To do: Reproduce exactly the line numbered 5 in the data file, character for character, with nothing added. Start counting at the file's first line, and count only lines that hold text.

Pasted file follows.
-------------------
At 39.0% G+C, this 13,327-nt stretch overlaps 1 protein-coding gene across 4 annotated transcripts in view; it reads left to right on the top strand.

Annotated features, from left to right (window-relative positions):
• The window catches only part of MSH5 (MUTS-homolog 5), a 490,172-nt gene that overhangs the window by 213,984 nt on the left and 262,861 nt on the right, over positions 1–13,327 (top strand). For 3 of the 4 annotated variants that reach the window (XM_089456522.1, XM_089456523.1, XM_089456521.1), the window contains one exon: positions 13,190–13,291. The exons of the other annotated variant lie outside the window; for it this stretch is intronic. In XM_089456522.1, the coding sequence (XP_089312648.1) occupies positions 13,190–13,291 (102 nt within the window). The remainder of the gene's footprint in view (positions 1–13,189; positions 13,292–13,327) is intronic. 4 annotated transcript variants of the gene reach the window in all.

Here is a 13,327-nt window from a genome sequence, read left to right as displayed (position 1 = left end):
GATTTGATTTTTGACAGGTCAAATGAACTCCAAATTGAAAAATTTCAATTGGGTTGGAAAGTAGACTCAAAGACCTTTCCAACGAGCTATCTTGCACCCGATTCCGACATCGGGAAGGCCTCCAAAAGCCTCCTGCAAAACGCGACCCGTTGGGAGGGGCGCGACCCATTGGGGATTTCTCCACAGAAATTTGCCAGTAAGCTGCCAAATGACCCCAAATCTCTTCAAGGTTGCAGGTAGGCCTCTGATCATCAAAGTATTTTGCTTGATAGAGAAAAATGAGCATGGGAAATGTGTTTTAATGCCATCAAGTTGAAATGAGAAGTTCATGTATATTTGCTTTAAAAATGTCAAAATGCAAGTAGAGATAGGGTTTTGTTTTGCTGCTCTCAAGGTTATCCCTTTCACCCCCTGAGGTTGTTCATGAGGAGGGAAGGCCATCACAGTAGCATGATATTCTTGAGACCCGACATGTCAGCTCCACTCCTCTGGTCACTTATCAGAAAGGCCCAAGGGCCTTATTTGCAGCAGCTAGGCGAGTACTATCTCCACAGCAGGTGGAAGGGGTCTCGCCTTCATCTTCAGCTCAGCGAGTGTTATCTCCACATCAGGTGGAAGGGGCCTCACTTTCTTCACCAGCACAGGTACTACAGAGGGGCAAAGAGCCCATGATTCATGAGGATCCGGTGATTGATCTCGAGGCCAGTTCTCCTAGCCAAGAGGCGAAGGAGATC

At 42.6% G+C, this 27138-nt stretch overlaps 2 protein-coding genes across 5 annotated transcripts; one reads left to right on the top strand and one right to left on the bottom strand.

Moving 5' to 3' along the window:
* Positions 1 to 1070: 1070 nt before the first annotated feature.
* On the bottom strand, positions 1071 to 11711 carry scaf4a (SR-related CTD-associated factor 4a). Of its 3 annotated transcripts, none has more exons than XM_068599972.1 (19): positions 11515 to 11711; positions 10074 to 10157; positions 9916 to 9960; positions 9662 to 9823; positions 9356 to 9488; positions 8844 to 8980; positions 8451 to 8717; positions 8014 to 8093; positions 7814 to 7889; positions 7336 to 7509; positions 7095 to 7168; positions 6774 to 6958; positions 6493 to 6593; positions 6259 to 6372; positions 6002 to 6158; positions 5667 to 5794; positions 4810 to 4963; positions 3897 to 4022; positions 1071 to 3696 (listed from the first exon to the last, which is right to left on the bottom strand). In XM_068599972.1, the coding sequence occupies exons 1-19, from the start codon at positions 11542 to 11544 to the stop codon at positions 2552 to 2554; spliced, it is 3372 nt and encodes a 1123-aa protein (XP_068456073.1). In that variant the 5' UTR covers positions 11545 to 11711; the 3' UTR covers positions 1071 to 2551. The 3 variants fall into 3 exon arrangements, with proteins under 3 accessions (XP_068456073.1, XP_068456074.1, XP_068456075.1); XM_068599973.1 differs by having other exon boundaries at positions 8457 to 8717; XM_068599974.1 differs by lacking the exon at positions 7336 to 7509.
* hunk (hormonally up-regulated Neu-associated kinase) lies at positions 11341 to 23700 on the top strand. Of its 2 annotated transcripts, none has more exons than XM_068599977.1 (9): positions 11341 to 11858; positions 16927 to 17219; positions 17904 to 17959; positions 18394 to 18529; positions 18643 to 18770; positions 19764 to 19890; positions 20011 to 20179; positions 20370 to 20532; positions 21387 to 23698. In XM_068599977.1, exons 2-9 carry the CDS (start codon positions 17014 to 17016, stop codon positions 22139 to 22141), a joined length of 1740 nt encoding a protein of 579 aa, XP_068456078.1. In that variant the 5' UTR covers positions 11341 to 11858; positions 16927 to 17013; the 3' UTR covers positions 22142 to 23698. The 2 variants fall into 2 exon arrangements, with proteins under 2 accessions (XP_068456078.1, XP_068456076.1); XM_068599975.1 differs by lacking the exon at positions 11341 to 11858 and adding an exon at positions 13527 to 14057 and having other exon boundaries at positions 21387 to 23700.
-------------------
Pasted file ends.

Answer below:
GATTTGATTTTTGACAGGTCAAATGAACTCCAAATTGAAAAATTTCAATTGGGTTGGAAAGTAGACTCAAAGACCTTTCCAACGAGCTATCTTGCACCCGATTCCGACATCGGGAAGGCCTCCAAAAGCCTCCTGCAAAACGCGACCCGTTGGGAGGGGCGCGACCCATTGGGGATTTCTCCACAGAAATTTGCCAGTAAGCTGCCAAATGACCCCAAATCTCTTCAAGGTTGCAGGTAGGCCTCTGATCATCAAAGTATTTTGCTTGATAGAGAAAAATGAGCATGGGAAATGTGTTTTAATGCCATCAAGTTGAAATGAGAAGTTCATGTATATTTGCTTTAAAAATGTCAAAATGCAAGTAGAGATAGGGTTTTGTTTTGCTGCTCTCAAGGTTATCCCTTTCACCCCCTGAGGTTGTTCATGAGGAGGGAAGGCCATCACAGTAGCATGATATTCTTGAGACCCGACATGTCAGCTCCACTCCTCTGGTCACTTATCAGAAAGGCCCAAGGGCCTTATTTGCAGCAGCTAGGCGAGTACTATCTCCACAGCAGGTGGAAGGGGTCTCGCCTTCATCTTCAGCTCAGCGAGTGTTATCTCCACATCAGGTGGAAGGGGCCTCACTTTCTTCACCAGCACAGGTACTACAGAGGGGCAAAGAGCCCATGATTCATGAGGATCCGGTGATTGATCTCGAGGCCAGTTCTCCTAGCCAAGAGGCGAAGGAGATC